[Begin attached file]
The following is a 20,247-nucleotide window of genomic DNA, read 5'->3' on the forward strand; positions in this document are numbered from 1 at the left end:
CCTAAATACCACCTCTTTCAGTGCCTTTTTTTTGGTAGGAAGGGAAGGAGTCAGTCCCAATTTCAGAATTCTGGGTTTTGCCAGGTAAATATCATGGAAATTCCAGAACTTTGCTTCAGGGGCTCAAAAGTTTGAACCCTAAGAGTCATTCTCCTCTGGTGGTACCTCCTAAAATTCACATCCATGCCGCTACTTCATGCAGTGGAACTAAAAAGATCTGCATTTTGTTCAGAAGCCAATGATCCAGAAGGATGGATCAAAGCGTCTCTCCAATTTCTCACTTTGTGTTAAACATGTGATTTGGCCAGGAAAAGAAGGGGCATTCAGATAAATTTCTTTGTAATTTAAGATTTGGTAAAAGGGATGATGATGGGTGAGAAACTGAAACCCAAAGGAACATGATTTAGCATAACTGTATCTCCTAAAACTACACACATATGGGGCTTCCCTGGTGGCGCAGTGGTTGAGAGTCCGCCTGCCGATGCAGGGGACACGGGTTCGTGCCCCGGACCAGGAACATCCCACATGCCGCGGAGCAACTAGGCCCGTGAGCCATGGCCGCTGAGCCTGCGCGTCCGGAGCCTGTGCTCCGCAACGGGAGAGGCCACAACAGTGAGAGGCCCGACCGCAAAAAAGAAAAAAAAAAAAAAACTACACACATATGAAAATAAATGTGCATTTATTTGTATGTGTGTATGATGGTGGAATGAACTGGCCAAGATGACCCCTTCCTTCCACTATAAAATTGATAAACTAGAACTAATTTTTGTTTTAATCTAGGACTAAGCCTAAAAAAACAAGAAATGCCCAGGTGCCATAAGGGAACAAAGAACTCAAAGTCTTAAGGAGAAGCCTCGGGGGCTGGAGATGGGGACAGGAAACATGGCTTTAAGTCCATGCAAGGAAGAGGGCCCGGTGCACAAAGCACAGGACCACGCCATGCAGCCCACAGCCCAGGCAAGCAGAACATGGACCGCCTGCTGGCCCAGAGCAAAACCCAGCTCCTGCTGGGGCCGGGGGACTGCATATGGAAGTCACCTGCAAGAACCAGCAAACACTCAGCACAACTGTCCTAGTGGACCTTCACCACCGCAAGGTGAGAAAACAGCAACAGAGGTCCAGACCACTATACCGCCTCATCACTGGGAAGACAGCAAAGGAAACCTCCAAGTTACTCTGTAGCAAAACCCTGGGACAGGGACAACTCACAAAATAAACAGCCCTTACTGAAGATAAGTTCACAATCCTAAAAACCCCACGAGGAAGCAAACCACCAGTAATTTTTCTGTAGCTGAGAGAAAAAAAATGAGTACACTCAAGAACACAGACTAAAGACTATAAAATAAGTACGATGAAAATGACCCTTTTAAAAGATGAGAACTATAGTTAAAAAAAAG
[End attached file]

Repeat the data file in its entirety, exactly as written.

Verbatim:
The following is a 20,247-nucleotide window of genomic DNA, read 5'->3' on the forward strand; positions in this document are numbered from 1 at the left end:
CCTAAATACCACCTCTTTCAGTGCCTTTTTTTTGGTAGGAAGGGAAGGAGTCAGTCCCAATTTCAGAATTCTGGGTTTTGCCAGGTAAATATCATGGAAATTCCAGAACTTTGCTTCAGGGGCTCAAAAGTTTGAACCCTAAGAGTCATTCTCCTCTGGTGGTACCTCCTAAAATTCACATCCATGCCGCTACTTCATGCAGTGGAACTAAAAAGATCTGCATTTTGTTCAGAAGCCAATGATCCAGAAGGATGGATCAAAGCGTCTCTCCAATTTCTCACTTTGTGTTAAACATGTGATTTGGCCAGGAAAAGAAGGGGCATTCAGATAAATTTCTTTGTAATTTAAGATTTGGTAAAAGGGATGATGATGGGTGAGAAACTGAAACCCAAAGGAACATGATTTAGCATAACTGTATCTCCTAAAACTACACACATATGGGGCTTCCCTGGTGGCGCAGTGGTTGAGAGTCCGCCTGCCGATGCAGGGGACACGGGTTCGTGCCCCGGACCAGGAACATCCCACATGCCGCGGAGCAACTAGGCCCGTGAGCCATGGCCGCTGAGCCTGCGCGTCCGGAGCCTGTGCTCCGCAACGGGAGAGGCCACAACAGTGAGAGGCCCGACCGCAAAAAAGAAAAAAAAAAAAAAACTACACACATATGAAAATAAATGTGCATTTATTTGTATGTGTGTATGATGGTGGAATGAACTGGCCAAGATGACCCCTTCCTTCCACTATAAAATTGATAAACTAGAACTAATTTTTGTTTTAATCTAGGACTAAGCCTAAAAAAACAAGAAATGCCCAGGTGCCATAAGGGAACAAAGAACTCAAAGTCTTAAGGAGAAGCCTCGGGGGCTGGAGATGGGGACAGGAAACATGGCTTTAAGTCCATGCAAGGAAGAGGGCCCGGTGCACAAAGCACAGGACCACGCCATGCAGCCCACAGCCCAGGCAAGCAGAACATGGACCGCCTGCTGGCCCAGAGCAAAACCCAGCTCCTGCTGGGGCCGGGGGACTGCATATGGAAGTCACCTGCAAGAACCAGCAAACACTCAGCACAACTGTCCTAGTGGACCTTCACCACCGCAAGGTGAGAAAACAGCAACAGAGGTCCAGACCACTATACCGCCTCATCACTGGGAAGACAGCAAAGGAAACCTCCAAGTTACTCTGTAGCAAAACCCTGGGACAGGGACAACTCACAAAATAAACAGCCCTTACTGAAGATAAGTTCACAATCCTAAAAACCCCACGAGGAAGCAAACCACCAGTAATTTTTCTGTAGCTGAGAGAAAAAAAATGAGTACACTCAAGAACACAGACTAAAGACTATAAAATAAGTACGATGAAAATGACCCTTTTAAAAGATGAGAACTATAGTTAAAAAAAAG